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What is tongue-tie in babies?

If you're a new parent, the chances are you've heard of babies having tongue-tie. It's a common issue affecting around one in ten newborns1 and can impact how they breastfeed or bottle-feed. So what exactly is it - and what can be done about it?

What is tongue-tie in babies?

Tongue-tie known as ankyloglossia - is where the strip of skin connecting the baby's tongue to the bottom of their mouth is shorter than usual. This shortened piece of skin, called a frenulum, can interfere with a baby’s ability to move their tongue.

Michelle Lyne, education advisor at the Royal College of Midwives, says tongue-tie doesn't normally cause pain, but it can impact how easily a baby can move their tongue. "Signs include the tip of the tongue not protruding beyond the lower gum ridge which may mean that your baby may have difficulty attaching to the breast when feeding," she says.

A baby with tongue-tie may also struggle to feed with a bottle too. Some babies who have tongue-tie do not seem to be bothered by it and can feed successfully. In others, however, it can restrict the tongue's movement significantly, making it harder or even impossible to feed.

What does tongue-tie look like?

If you look in your baby's mouth, you might be able to see signs of tongue tie. For example, they may not be able to extend their tongue fully, or their tongue may have a heart-shaped appearance at the tip. Your baby may find it hard to lift up their tongue or move it around.

What are the symptoms of tongue-tie in babies?

It can be hard to tell if a baby has tongue-tie, but you may be able to detect the symptoms if your baby is having trouble feeding. If you think your baby has tongue-tie, it's important to get a proper tongue-tie diagnosis and feeding support from a midwife, health visitor or your GP.

Trouble latching when breastfeeding

A breastfed baby may have trouble latching onto the breast or maintaining their latch. They may be clamping down on the breast or making a clicking noise while feeding.

Unsettled behaviour when feeding

You may also be able to tell from their behaviour too, for example, if they seem unsettled while feeding. A baby with tongue-tie may need to be fed very often to get enough milk. If bottle-fed, they may struggle to drink without gagging, even with a slow-flow bottle teat.

Signs of tongue-tie can include your baby being slow to take to a bottle, dribbling a lot during feeds and frequently pushing the bottle teat out of their mouth.

Failure to gain weight

There may be other reasons why your baby is struggling to put on weight, but tongue-tie may be an issue. Speak to your midwife, health visitor or doctor to make sure no other problems, such as a milk allergy, are the cause. Any baby who is struggling to gain weight needs to be assessed by a doctor.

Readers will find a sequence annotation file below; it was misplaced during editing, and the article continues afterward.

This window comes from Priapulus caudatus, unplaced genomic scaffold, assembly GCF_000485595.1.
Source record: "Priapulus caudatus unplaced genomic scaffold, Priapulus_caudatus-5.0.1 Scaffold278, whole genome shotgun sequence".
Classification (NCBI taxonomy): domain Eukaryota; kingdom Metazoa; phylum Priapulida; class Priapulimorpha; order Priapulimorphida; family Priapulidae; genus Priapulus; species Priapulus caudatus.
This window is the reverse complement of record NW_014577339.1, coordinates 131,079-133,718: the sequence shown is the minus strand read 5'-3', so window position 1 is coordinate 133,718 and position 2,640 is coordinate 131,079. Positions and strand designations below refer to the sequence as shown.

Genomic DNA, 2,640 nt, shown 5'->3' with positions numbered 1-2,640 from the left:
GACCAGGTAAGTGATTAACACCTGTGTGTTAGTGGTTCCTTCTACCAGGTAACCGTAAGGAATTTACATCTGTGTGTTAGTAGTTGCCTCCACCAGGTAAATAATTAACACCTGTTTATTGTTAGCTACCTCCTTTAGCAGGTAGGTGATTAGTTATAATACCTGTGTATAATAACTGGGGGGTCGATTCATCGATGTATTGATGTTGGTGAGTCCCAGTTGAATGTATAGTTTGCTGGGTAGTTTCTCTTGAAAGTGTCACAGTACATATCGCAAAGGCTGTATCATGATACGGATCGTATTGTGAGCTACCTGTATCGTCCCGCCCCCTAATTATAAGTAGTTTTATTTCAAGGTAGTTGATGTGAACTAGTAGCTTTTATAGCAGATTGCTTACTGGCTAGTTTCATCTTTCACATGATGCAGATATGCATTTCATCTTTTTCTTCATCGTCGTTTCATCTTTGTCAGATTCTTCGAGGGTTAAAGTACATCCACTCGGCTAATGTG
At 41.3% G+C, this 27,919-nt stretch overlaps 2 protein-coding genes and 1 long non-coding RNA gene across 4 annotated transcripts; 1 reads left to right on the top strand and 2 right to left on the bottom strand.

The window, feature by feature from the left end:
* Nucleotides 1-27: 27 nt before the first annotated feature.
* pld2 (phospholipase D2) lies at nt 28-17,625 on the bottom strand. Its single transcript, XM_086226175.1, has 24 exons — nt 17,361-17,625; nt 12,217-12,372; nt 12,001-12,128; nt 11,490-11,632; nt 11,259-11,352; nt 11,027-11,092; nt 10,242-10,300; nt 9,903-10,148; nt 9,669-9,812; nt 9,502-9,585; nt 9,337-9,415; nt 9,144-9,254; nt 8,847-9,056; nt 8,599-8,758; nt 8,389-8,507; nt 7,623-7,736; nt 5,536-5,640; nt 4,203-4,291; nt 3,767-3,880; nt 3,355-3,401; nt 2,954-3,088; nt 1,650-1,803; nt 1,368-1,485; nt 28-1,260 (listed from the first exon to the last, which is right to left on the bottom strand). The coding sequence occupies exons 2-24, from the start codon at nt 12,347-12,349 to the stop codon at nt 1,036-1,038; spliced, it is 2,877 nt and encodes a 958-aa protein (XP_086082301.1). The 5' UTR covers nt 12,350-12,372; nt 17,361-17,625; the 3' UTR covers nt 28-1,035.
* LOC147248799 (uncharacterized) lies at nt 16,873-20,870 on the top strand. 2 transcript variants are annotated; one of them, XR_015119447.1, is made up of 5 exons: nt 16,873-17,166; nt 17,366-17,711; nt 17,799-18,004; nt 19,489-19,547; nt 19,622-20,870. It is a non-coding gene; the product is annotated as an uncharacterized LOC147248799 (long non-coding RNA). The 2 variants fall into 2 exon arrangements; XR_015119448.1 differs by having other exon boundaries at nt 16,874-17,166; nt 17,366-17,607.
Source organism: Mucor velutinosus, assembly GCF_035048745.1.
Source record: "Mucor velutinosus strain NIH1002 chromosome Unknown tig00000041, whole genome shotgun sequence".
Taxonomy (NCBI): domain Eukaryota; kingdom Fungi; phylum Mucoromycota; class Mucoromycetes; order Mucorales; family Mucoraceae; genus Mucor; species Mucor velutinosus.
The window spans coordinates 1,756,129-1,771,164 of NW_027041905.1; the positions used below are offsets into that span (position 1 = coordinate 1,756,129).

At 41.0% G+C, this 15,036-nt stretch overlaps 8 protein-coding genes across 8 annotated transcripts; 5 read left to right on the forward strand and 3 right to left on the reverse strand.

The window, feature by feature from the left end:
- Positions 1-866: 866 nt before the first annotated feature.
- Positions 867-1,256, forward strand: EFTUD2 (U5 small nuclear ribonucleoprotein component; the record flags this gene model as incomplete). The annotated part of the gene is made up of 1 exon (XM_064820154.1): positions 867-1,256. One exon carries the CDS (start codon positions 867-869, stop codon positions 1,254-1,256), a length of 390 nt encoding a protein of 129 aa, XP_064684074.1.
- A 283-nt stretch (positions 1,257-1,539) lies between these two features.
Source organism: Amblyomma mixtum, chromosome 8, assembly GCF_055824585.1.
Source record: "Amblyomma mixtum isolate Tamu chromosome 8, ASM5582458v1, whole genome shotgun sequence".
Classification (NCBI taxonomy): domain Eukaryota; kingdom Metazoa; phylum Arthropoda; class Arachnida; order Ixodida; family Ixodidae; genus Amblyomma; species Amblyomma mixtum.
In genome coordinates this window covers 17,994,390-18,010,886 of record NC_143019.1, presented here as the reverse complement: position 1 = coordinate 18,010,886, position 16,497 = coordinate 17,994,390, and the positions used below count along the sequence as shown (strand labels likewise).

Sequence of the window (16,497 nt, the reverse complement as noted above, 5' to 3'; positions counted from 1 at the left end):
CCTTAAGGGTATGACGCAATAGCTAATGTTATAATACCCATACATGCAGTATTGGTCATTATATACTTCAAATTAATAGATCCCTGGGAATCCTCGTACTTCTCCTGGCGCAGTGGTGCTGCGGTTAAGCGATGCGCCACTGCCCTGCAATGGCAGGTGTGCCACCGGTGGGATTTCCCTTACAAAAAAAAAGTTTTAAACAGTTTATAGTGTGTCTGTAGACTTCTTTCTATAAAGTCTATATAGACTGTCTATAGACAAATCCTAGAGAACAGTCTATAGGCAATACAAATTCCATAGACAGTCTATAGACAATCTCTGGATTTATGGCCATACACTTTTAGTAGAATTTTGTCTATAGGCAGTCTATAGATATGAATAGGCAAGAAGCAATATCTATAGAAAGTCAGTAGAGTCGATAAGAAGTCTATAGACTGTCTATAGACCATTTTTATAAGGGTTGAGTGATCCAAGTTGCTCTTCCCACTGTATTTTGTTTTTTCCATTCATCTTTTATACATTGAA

Problems with wind or colic

Some babies with tongue-tie may also be susceptible to colic, a term used to describe when a baby cries for long periods without any obvious cause. They may also struggle with wind, hiccups or reflux, as a result of having to work harder to feed and sucking in excess air.

Engorgement or blocked milk ducts

Babies with tongue-tie may not be able to drain the breast milk properly, which can lead to breast engorgement - when they feel hard or painful - or blocked milk ducts, which can be uncomfortable and cause a lump. You may also get mastitis, a painful inflammation of the breast tissue that sometimes involves an infection.

Is tongue-tie genetic?

It isn't known why tongue-tie occurs, but research suggests it may be genetic. This means a baby may be more likely to be born with tongue-tie if the mother or father had the condition as a baby (2).

How is tongue-tie treated?

Treatment is not always needed, if your baby can feed without any problems. However, if their feeding is affected, tongue-tie treatment involves a simple procedure called a tongue-tie division or a frenulotomy. "This is where the strip of skin between the tongue and the floor of the mouth is cut," says Lyne.

As there are few nerve endings in this strip of skin, anaesthetic isn't normally needed in very young babies. Older babies who have teeth may need general anaesthetic while they have the procedure. It is a quick procedure that takes a few seconds and heals within a couple of days. Babies should be able to feed straight away afterwards.

"Often, babies with the condition will have no symptoms and can breastfeed effectively and it often resolves by itself without the need for treatment," says Lyne. "Treatment can also be achieved conservatively with breastfeeding support and or tongue exercises."

It's also important to note that problems linked to tongue-tie may not appear until the midwife visits have stopped 10 to 14 days after birth, making it more difficult to receive a diagnosis.

If you are worried your baby has tongue-tie and is struggling to feed, don't hesitate to contact your midwife, your health visitor, your GP, or a specialist tongue-tie practitioner.

Further reading

1. The GP infant feeding network UK: Tongue-tie.

2. Soo-Hyung Han et al, A study on the genetic inheritance of ankyloglossia based on pedigree analysis.

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